If you’re reading this, you’re probably an author. Consider for a moment then, your first novel. Now think of your current work in progress. Are they peas in a pod – or a chasm apart? If it’s the latter, have you dared to switch genre or maybe you’re planning to next time around?
It is in this zone that I find myself today.
A late bloomer, I began scribbling fiction in my early fifties following several terms in an inspiring creative writing class. I had no idea what I wanted to write about, only that telling stories and creating characters gave me the biggest buzz I had felt in years.
My debut novel, Seeking Eden, gushed into the world like an overdue baby, its gestation barely two years from penning my first line in class, to getting published by the small but cool Urbane Publications. Words flew from the keys, tumbling over themselves in their haste to tell the story of a group of dysfunctional misfits living in Eden Hill, a suburban English housing estate.
I wrote what I knew and from the heart and it showed. The book wasn’t a bestseller, but the reviews were affectionate, consistent and with a recurring theme: that Seeking Eden was relatable and authentic. So I sat down and wrote the sequel, Eden Interrupted, which took longer and felt harder, because now there was an expectation. Both Eden books sit squarely in the genre of Women’s Fiction and it felt like a good footing for a rookie author. But by Book Three, I was itching to write the kind of novel I read: a psychological thriller. Could I make the leap? Did I have what it takes to move away from character-led slice of life family drama, to carefully plotted twisty tales of mystery and suspense?
Diving straight in, I took a year to write The Godson, a story about three women who escape to Tuscany for the summer, only to find that their dream holiday becomes a nightmare – thanks to a bad case of identity theft. I held my breath, sent out a handful of submissions and waited. How would my first attempt at suspense be received? Had I written a worthy contender or something that was eye-rollingly inept – or worse, laughable?
Three weeks after hitting send, I was surprised and delighted to get a phone call from a commissioning editor at Bookouture. Within a few weeks, I had signed a two-book deal, and nine months later, my Tuscan adventure was published as The Perfect Liar.
Yay, go me! I had crossed the bridge between women’s fiction writer and psychological thriller author. Or had I?
The book sold well, but reviews were mixed. Readers’ feedback pointed to a hybrid, claiming that although they’d enjoyed the novel and had been shocked by the twists, the camaraderie of the three women and their tight, impenetrable friendship, not to mention the glamour of the locations, created a buffer zone against the threat and danger of the plot. In other words, a great read, but not scary enough. A good first foray into suspense, but I needed to go deeper, darker.
And so I wrote Close My Eyes, which is as dark as it is terrifying. Set in south-east London, it follows the day to day lives of Beth and Gemma, women connected by friendship, secrets and fear, and written (I hope) with the same degree of realism that characterises my earlier work. But this time, there is no set dressing, no distraction from the book’s themes of memory loss, abuse and gaslighting – as well as the killer twist ending so beloved of this genre.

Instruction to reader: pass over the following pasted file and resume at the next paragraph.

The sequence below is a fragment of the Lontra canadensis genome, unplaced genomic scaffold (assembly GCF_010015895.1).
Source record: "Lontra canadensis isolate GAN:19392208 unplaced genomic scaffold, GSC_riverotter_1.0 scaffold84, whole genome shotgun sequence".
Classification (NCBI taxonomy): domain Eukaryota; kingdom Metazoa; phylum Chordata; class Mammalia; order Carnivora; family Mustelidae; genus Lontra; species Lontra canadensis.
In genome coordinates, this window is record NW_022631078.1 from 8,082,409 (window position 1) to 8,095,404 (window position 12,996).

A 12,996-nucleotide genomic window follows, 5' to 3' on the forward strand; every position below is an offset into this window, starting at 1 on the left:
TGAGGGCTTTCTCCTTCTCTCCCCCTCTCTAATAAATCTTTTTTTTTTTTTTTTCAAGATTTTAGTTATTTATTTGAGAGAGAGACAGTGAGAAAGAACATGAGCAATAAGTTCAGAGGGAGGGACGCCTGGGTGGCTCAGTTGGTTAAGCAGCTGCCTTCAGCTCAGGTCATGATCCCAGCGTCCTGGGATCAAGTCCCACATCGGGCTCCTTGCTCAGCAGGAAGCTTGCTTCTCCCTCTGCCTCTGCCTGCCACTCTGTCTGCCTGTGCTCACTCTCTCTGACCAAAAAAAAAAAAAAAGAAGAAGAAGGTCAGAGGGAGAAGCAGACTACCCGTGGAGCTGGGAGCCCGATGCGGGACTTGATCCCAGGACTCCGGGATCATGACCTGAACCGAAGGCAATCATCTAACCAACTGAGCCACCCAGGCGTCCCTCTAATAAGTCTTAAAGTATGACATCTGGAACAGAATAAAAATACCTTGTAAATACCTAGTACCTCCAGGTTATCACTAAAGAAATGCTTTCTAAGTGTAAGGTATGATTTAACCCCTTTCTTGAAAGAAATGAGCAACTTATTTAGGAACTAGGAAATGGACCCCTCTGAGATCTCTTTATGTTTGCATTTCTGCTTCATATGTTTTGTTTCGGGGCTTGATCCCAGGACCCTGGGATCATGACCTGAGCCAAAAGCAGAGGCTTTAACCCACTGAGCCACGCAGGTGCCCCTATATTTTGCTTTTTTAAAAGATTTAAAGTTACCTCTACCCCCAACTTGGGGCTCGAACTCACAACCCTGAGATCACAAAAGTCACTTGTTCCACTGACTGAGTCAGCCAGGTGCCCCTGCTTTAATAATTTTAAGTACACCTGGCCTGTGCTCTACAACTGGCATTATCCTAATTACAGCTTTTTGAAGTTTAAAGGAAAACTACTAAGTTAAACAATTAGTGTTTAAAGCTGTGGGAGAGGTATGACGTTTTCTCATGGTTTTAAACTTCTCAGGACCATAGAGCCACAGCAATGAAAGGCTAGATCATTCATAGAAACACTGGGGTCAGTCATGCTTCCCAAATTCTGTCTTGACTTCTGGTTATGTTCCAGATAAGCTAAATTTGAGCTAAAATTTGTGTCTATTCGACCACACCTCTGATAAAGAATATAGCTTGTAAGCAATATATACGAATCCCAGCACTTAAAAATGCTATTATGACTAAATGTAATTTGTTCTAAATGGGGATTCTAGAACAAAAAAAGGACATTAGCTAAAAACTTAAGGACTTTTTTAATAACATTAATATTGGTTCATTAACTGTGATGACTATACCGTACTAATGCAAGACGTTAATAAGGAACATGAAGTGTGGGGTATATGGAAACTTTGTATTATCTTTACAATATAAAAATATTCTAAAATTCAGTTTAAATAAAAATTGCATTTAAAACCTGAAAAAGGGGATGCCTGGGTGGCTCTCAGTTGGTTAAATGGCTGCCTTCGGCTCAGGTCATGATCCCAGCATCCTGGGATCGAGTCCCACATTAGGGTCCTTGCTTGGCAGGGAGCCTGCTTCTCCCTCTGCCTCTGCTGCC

This was the hardest book to write of the four, taking its toll on my mood as I immersed myself in Beth and Gemma’s worlds. As Close My Eyes launches, I can only speculate as to whether I have pulled it off. Have I done enough to move away from relationship dilemmas, creating instead a sense of threat and danger for my characters, and will readers care what happens to them?
Early pre-publication reviews have been promising, but there are no guarantees – and if there were, life would be greyer for it. Am I done with women’s fiction? Possibly not. After living in the dark during 2020, I may yet return to the blue skies of Eden Hill.
(c) Beverley Harvey
About Close My Eyes:
It starts with a chance sighting: a face from her past, someone Beth hasn’t thought about for years. Suddenly she feels a terrifying wave of panic – the flash of a memory, of crushing weight and pain, and the flicker of firelight and smoke. Something in Beth’s past has been disturbed… And nothing will ever be the same again.
You’ve started to remember…
Beth never had any reason to doubt her peaceful, happy upbringing. Then she suddenly starts getting awful flashes of an event from her past – a vicious attack from an unknown person. And she thinks it could be more than just a nightmare. But how could she forget something this big?
Someone wants you to forget…
With no husband or boyfriend to turn to, she asks her trusted family and old friends for reassurance, only to hear that it must all be in her head. Meanwhile, the flashes get stronger, more frightening, and more details start to come back to her – details she knows she couldn’t have invented. But these are people who have known her all her life and have her best interests at heart. Who should she believe?
What will you risk to discover the truth?
Beth is determined to understand the meaning of these memories even if it means going it alone. But is she prepared for what she will find? Because the truth will ruin someone’s life – and they will stop at nothing to keep the past forgotten.
A heart-stopping psychological suspense novel that asks: who would you trust the most? Your friends? Your family? Or your own mind? Fans of T.M. Logan, Claire McGowan and Lisa Jewell will be gripped by Close My Eyes.
Order your copy online here.